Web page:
It can be confusing to an outsider when an outsider hears the phrases fire protection engineer, fire inspector, and firefighter. One might assume that all three are the same career with different titles, much in the same way you describe store clerk, associate, and store employee. However, these three fire professionals are actually very distinct careers, even though the main subject of their careers is fire. Here is how to tell them apart and know when you need each.
A firefighter, of course, is the person who dons the protective gear and runs into blazing buildings to rescue people. He/she puts out fires and has to jump at a moment's notice to get on a truck and race to a fire. While he/she knows some things about how fires work and how best to extinguish them, he/she does not know as much as a fire inspector or a fire protection engineer. Firefighters might have six weeks' to two years' training, depending on how far they took their firefighting education. If a fire breaks out in your home or work building, you would call the firefighters.
Fire inspectors frequently live with and work alongside firefighters, although they may not run into buildings to rescue people or work to put out fires. Fire inspectors enter a burned house or building after the last of the flames have been put out. They are looking for telltale signs about how a fire started, and whether or not the fire was accidental. If the fire appears to be intentional, then the fire inspector has to determine if the fire was set by someone in the home, or if it was set by an arsonist outside the home. Causes of accidental fires, on the other hand, are usually candles left burning, electrical issues with appliances or cords, and cigarettes left lit. Fire inspectors have to investigate for the purpose of insurance claims, as well as suspected criminal activity.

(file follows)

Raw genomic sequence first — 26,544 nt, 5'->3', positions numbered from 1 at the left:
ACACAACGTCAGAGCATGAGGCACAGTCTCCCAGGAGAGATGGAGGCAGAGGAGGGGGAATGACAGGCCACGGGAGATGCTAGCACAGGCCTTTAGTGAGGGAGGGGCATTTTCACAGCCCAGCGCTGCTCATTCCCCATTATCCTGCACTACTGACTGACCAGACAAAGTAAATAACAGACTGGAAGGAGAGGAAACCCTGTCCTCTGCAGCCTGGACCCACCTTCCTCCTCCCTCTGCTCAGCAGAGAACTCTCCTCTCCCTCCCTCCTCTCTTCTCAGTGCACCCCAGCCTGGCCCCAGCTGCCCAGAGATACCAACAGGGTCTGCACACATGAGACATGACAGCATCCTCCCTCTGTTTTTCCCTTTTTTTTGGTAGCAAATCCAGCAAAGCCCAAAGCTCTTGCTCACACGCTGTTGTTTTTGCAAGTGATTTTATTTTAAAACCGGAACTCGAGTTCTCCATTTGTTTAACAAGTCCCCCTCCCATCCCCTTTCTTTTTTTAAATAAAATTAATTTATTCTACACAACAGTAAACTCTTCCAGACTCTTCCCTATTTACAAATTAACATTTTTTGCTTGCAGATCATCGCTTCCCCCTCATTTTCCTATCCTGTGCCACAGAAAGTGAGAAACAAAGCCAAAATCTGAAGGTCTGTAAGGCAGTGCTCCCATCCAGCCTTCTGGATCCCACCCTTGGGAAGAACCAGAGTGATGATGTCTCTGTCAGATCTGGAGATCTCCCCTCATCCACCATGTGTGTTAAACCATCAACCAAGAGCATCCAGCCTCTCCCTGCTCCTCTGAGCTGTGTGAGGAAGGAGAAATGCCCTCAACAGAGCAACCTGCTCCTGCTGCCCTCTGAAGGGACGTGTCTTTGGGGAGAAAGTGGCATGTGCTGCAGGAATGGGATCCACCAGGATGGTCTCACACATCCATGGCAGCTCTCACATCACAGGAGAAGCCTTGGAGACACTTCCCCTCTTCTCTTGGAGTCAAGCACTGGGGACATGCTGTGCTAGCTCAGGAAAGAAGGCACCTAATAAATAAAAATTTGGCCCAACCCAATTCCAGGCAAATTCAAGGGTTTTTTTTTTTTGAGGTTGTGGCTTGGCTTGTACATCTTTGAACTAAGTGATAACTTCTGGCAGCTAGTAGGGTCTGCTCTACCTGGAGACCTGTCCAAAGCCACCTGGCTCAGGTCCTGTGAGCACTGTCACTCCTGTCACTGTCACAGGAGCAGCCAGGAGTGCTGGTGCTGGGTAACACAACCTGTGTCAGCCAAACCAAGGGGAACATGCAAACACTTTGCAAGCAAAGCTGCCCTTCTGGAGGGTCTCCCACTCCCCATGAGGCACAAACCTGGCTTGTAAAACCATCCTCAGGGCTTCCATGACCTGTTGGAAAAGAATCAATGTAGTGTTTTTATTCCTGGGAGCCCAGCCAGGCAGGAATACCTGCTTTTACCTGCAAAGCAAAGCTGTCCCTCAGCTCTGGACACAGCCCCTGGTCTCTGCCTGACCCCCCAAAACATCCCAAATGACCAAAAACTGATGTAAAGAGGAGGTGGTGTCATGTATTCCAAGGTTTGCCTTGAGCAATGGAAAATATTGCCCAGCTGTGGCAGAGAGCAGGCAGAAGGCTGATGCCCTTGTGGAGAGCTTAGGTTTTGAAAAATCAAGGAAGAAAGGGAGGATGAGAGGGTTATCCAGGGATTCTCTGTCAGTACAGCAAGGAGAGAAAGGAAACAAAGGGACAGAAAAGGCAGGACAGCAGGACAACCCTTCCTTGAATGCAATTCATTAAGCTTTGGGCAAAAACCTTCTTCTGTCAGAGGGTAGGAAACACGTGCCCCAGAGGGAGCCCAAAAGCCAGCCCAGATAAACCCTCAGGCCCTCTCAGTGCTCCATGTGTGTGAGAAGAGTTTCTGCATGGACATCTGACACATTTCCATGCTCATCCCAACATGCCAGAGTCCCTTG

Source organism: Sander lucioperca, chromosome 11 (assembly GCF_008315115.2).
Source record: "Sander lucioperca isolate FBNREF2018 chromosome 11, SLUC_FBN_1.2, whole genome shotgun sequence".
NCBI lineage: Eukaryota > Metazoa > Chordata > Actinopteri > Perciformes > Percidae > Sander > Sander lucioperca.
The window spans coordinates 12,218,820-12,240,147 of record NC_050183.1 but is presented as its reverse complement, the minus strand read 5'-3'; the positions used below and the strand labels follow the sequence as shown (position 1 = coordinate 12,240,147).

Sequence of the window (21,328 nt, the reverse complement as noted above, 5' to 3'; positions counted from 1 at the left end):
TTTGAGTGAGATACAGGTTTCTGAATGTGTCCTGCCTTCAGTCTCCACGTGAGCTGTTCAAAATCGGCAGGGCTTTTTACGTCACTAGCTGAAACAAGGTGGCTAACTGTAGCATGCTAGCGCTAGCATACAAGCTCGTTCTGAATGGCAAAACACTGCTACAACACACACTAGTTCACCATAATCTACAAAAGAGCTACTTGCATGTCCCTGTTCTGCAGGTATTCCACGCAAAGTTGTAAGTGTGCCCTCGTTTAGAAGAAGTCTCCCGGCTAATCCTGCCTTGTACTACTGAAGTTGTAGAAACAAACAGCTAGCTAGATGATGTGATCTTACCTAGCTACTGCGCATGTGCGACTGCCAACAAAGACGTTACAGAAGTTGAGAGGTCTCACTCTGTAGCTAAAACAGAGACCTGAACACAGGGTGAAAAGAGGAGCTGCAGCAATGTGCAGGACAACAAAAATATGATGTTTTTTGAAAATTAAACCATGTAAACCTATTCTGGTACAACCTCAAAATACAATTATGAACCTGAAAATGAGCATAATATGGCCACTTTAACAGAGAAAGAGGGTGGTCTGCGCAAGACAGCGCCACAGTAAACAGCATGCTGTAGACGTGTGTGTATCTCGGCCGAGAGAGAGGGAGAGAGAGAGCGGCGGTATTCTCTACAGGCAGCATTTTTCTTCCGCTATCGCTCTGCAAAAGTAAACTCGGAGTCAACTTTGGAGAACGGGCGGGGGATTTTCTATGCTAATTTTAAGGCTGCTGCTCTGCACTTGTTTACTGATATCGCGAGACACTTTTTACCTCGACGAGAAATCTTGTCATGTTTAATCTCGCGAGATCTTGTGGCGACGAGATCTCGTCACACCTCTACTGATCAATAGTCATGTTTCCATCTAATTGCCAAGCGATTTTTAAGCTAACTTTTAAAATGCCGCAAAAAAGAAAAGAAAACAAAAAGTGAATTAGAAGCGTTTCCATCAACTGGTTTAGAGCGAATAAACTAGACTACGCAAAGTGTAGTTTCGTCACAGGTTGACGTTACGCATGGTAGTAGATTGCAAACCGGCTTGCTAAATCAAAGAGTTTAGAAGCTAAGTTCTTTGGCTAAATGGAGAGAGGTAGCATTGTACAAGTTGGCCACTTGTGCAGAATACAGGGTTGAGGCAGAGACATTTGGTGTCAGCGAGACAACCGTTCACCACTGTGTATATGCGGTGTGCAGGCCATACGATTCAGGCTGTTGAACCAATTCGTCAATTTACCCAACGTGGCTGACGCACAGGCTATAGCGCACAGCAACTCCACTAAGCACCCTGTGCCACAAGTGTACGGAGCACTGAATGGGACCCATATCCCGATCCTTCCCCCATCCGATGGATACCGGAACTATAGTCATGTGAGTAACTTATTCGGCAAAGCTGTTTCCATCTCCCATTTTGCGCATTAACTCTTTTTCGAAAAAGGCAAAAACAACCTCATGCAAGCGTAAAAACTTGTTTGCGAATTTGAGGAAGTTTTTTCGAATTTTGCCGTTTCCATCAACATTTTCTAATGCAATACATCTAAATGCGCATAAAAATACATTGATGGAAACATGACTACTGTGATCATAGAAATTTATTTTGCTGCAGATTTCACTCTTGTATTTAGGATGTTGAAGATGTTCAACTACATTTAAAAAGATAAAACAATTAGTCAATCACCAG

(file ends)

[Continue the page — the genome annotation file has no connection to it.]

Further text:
Fire Protection Engineers
Fire protection engineers have a Master's degree in fire protection. When it comes to fire prevention, they have the highest position available. They do not fight fires, but they do assess fires like an inspector. They are not looking at causes of fires for particular reasons, but rather examining how the fire could have been prevented. They present risk assessments to homeowners and companies who want to take every measure to protect their properties against fires. Fire protection engineers work in the capacity of consultants only, with the occasional stint as expert witnesses in court.